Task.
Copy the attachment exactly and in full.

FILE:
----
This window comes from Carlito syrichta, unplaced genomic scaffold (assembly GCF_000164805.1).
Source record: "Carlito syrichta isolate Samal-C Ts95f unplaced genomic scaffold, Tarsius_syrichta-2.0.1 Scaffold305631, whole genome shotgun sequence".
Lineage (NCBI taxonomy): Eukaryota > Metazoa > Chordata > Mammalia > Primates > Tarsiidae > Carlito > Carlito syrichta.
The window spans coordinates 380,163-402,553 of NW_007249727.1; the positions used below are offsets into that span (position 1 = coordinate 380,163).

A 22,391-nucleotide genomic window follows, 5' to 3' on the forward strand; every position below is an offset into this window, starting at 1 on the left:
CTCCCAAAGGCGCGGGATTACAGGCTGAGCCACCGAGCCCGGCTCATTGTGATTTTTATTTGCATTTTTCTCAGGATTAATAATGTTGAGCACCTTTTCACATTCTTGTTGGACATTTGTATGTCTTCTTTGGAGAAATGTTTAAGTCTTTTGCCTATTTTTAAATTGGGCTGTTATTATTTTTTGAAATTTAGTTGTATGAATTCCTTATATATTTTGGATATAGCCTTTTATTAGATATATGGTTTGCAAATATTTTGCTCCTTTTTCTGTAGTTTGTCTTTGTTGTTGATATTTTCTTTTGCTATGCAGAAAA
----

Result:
This window comes from Carlito syrichta, unplaced genomic scaffold (assembly GCF_000164805.1).
Source record: "Carlito syrichta isolate Samal-C Ts95f unplaced genomic scaffold, Tarsius_syrichta-2.0.1 Scaffold305631, whole genome shotgun sequence".
Lineage (NCBI taxonomy): Eukaryota > Metazoa > Chordata > Mammalia > Primates > Tarsiidae > Carlito > Carlito syrichta.
The window spans coordinates 380,163-402,553 of NW_007249727.1; the positions used below are offsets into that span (position 1 = coordinate 380,163).

A 22,391-nucleotide genomic window follows, 5' to 3' on the forward strand; every position below is an offset into this window, starting at 1 on the left:
CTCCCAAAGGCGCGGGATTACAGGCTGAGCCACCGAGCCCGGCTCATTGTGATTTTTATTTGCATTTTTCTCAGGATTAATAATGTTGAGCACCTTTTCACATTCTTGTTGGACATTTGTATGTCTTCTTTGGAGAAATGTTTAAGTCTTTTGCCTATTTTTAAATTGGGCTGTTATTATTTTTTGAAATTTAGTTGTATGAATTCCTTATATATTTTGGATATAGCCTTTTATTAGATATATGGTTTGCAAATATTTTGCTCCTTTTTCTGTAGTTTGTCTTTGTTGTTGATATTTTCTTTTGCTATGCAGAAAA